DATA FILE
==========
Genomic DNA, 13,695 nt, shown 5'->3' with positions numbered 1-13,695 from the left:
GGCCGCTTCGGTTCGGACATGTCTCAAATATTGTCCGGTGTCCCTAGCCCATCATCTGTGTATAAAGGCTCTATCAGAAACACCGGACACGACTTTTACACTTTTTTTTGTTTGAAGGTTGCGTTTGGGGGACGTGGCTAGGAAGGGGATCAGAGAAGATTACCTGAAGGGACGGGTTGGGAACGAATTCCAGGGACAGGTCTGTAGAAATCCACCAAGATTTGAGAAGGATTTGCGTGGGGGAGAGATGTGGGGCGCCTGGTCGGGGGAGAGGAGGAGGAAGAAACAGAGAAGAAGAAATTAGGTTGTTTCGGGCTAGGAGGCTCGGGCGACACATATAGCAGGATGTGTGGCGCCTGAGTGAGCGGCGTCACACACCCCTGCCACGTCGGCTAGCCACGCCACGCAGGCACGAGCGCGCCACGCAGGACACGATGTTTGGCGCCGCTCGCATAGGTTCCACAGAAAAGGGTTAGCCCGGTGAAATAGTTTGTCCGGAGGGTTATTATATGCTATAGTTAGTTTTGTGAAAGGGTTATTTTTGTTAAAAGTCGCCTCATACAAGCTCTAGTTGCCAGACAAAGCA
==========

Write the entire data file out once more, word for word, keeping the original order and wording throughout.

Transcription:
Genomic DNA, 13,695 nt, shown 5'->3' with positions numbered 1-13,695 from the left:
GGCCGCTTCGGTTCGGACATGTCTCAAATATTGTCCGGTGTCCCTAGCCCATCATCTGTGTATAAAGGCTCTATCAGAAACACCGGACACGACTTTTACACTTTTTTTTGTTTGAAGGTTGCGTTTGGGGGACGTGGCTAGGAAGGGGATCAGAGAAGATTACCTGAAGGGACGGGTTGGGAACGAATTCCAGGGACAGGTCTGTAGAAATCCACCAAGATTTGAGAAGGATTTGCGTGGGGGAGAGATGTGGGGCGCCTGGTCGGGGGAGAGGAGGAGGAAGAAACAGAGAAGAAGAAATTAGGTTGTTTCGGGCTAGGAGGCTCGGGCGACACATATAGCAGGATGTGTGGCGCCTGAGTGAGCGGCGTCACACACCCCTGCCACGTCGGCTAGCCACGCCACGCAGGCACGAGCGCGCCACGCAGGACACGATGTTTGGCGCCGCTCGCATAGGTTCCACAGAAAAGGGTTAGCCCGGTGAAATAGTTTGTCCGGAGGGTTATTATATGCTATAGTTAGTTTTGTGAAAGGGTTATTTTTGTTAAAAGTCGCCTCATACAAGCTCTAGTTGCCAGACAAAGCA